I wouldn’t say I’m a Scrooge… and I’m definitely not a Grinch. I don’t go out of my way to spoil Christmas spirit or cheer for anyone. I wouldn’t be surprised though if I am related to those nefarious thieves of holiday jolly.
Why claim a miserly, spirit-seeing old man or a green-faced cave dweller as relatives?
Christmas just isn’t my favorite holiday.
There, I said it. Maybe my shoes are too tight. Feel free to throw your half-eaten, sticky candy canes and soggy hot chocolate marshmallows at me.
It’s not that I don’t love the Reason for the Season. As a weekly-church-going Episcopalian who teaches Sunday school and who has found much comfort in our Cathedral walls and through my MOPs groups, the biggest challenge I’ve faced regarding Christmas is making sure my children don’t lose sight of the original purpose for the holiday.
Still. You don’t catch a Christmas tree up in our house before December 1. No way. Seeing Christmas decorations or hearing a Christmas jingle on the radio while I still have a pumpkin on my front porch and Halloween candy in my mouth makes me stare down from my cave with a sour, Grinchy frown. Growing up, our tree was decorated on Christmas Eve, as was my father’s family’s tradition. It made Christmas Eve exciting and special. With four kids and a long break after Christmas, we don’t wait until that late to put up our tree, mostly in case we go out of town, but it will never go up a day before December 1. Never. I know, you’re thinking: You’re a Mean One.
Maybe its because I don’t buy so much into Santa and don’t want my kids to either — mine have always been terrified of him, so much so, it terrified them that he would even come into our house, so I’ve had to downplay him over the years. As they grow older, I want them to understand not every child has a great Christmas, that the world is unfair and broken and Tiny Tims do exist and there’s not always a way to save them. It’s hard getting them all excited about a jolly elf while also telling them we need to go to the store and buy presents for the children from our church’s Angel Tree. (“Why Mommy, doesn’t Santa visit them also?”)
Maybe it’s because we have Thanksgiving, a birthday, and sometimes Hanukkah (the date for Hanukkah changes every year) to get through before my over-organized and already stressed mom brain can manage Christmas. It’s not fair to celebrate Christmas, I believe, until we have taken time to give thanks and appreciate what we already have. It’s not time for a tree until we have some birthday cake and enjoy a special day with our beautiful daughter. Santa Claus can wait a minute so we can also appreciate the traditions of my husband’s side of the family, and have latkes, a Hanukkah gift from Grandma and Grandpa, and play dreidel.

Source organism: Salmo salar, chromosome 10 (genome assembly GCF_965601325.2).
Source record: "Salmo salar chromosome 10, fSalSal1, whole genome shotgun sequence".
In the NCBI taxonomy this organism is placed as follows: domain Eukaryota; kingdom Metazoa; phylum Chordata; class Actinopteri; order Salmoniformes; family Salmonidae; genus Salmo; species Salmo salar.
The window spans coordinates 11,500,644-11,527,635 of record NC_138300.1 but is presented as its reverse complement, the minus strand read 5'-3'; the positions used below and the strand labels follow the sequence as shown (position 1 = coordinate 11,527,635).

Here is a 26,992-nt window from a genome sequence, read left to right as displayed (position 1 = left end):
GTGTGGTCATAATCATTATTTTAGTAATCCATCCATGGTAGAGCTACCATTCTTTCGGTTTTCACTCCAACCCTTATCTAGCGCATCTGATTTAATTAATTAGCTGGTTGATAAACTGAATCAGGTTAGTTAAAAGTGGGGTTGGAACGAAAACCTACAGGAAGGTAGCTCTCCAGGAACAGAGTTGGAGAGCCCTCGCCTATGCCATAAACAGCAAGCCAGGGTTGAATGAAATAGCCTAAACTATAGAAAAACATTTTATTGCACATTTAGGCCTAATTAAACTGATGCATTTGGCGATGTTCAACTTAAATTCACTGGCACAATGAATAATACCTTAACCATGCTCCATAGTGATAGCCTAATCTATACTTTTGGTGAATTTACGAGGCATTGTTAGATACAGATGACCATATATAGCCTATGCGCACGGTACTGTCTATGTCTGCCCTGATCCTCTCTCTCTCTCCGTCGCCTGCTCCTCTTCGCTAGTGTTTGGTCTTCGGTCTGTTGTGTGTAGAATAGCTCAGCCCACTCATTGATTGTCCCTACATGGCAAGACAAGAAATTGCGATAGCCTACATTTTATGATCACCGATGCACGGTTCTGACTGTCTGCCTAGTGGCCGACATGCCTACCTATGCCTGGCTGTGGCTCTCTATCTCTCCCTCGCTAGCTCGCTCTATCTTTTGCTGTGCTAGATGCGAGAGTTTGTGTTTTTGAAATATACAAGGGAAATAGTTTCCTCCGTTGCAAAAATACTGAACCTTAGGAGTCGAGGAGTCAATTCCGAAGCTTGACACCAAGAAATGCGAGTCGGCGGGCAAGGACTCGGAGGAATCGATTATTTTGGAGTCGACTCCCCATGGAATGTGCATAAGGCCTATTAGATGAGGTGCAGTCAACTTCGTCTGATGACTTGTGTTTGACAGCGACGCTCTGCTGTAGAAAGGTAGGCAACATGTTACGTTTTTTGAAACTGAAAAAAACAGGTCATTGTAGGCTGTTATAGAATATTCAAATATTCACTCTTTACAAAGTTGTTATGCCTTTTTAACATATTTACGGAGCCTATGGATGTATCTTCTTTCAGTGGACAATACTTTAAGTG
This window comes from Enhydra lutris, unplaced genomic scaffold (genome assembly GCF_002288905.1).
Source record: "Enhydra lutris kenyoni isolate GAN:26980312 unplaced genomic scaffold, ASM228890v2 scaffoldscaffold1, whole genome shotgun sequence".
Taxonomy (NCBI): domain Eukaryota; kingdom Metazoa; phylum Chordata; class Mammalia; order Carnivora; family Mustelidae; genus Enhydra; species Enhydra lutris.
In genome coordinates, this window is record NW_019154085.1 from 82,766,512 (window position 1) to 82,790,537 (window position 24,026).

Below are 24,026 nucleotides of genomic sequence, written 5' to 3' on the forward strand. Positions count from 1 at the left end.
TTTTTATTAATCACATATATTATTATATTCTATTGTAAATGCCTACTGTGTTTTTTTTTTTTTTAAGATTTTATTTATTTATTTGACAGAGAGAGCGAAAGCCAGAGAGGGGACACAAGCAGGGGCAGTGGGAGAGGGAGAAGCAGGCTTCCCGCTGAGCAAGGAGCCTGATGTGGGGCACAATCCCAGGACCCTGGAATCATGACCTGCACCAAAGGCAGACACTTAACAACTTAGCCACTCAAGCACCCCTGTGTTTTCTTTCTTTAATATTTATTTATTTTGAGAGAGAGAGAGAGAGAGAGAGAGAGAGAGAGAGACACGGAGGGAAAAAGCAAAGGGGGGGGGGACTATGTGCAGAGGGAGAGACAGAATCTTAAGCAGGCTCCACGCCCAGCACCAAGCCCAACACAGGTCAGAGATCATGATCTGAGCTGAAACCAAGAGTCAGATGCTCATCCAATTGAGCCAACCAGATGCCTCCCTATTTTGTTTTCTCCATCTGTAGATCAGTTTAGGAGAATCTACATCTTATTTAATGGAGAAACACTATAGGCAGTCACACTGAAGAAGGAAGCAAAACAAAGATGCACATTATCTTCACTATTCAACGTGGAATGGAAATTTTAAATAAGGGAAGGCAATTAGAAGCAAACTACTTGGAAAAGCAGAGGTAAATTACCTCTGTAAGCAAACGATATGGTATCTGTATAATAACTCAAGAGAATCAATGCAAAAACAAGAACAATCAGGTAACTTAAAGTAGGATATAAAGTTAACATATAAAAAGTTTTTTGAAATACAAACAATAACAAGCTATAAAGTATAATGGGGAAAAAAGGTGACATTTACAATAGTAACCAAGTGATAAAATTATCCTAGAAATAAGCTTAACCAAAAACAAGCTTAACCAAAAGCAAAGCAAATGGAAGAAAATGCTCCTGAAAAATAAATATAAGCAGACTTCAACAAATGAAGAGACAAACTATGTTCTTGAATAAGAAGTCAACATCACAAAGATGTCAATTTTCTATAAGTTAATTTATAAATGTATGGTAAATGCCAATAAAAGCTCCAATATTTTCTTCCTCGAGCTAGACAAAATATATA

And Christmas, let’s be honest, is a heck of a lot of work for moms. It is work I am more than willing to do for the sake and love of my kids, but it is definitely more work. On top of the every day of ballet, soccer, lunches and field trips, laundry, dishes and everyday life… ba, humbug! There’s not time enough in the day already for me to get through things, let alone throw in more events, last-minute food and gift card requests, and decorations on top of it all. I feel like I have already gotten us parred down to what is really important and special for Christmas, and even that can be too much on top of the daily grind of work and school, practice and rehearsals. Not to mention twin toddlers who like to break the ornaments on the tree, eat — in one sitting — every single piece of chocolate candy from the Advent calendars, and who always find a way to get their hands on our Elf, no matter where he hides.
I guess my lack of Christmas love may also stem from straight-up confusion. Why so much obvious effort toward love, cheer, charity, and goodwill toward others during this part of the year? Why not all year long? Hopefully, for most people, it is all year long, and I just don’t realize that’s everyone’s daily MO. Maybe I need a little more faith in others. Maybe, I need a little more Christmas spirit all year long, and not just at the holidays.
This year my little boy, my sweet 6-year-old, asked if I could take him to buy presents for his brother and sisters. He asked if we had enough time before Christmas to go together and do that before Santa came. No Christmas carol really gets me in the holiday spirit anymore — but my son’s sweet little face, enthusiasm, and earnest words made my Grinch heart grow three sizes that day.